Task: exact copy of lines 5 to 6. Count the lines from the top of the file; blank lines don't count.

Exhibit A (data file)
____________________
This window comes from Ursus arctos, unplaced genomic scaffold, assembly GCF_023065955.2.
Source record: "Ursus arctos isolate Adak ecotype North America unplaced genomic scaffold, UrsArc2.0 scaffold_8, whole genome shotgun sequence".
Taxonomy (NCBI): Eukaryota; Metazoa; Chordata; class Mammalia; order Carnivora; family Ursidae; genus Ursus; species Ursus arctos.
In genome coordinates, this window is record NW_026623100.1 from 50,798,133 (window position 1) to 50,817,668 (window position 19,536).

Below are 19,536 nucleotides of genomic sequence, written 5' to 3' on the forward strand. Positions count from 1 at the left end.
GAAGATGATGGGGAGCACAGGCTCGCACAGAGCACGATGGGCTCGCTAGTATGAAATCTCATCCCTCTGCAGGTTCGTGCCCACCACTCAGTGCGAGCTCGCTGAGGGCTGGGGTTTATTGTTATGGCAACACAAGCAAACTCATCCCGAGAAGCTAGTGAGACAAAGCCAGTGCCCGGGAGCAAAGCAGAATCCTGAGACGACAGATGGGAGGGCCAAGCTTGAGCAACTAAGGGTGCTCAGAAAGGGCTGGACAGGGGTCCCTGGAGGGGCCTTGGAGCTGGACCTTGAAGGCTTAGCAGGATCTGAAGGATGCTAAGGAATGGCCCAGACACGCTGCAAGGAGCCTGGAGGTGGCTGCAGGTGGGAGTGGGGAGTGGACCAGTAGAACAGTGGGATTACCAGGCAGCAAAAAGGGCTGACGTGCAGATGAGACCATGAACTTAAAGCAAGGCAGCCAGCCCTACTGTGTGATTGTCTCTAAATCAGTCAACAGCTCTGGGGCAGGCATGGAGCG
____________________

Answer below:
Below are 19,536 nucleotides of genomic sequence, written 5' to 3' on the forward strand. Positions count from 1 at the left end.
GAAGATGATGGGGAGCACAGGCTCGCACAGAGCACGATGGGCTCGCTAGTATGAAATCTCATCCCTCTGCAGGTTCGTGCCCACCACTCAGTGCGAGCTCGCTGAGGGCTGGGGTTTATTGTTATGGCAACACAAGCAAACTCATCCCGAGAAGCTAGTGAGACAAAGCCAGTGCCCGGGAGCAAAGCAGAATCCTGAGACGACAGATGGGAGGGCCAAGCTTGAGCAACTAAGGGTGCTCAGAAAGGGCTGGACAGGGGTCCCTGGAGGGGCCTTGGAGCTGGACCTTGAAGGCTTAGCAGGATCTGAAGGATGCTAAGGAATGGCCCAGACACGCTGCAAGGAGCCTGGAGGTGGCTGCAGGTGGGAGTGGGGAGTGGACCAGTAGAACAGTGGGATTACCAGGCAGCAAAAAGGGCTGACGTGCAGATGAGACCATGAACTTAAAGCAAGGCAGCCAGCCCTACTGTGTGATTGTCTCTAAATCAGTCAACAGCTCTGGGGCAGGCATGGAGCG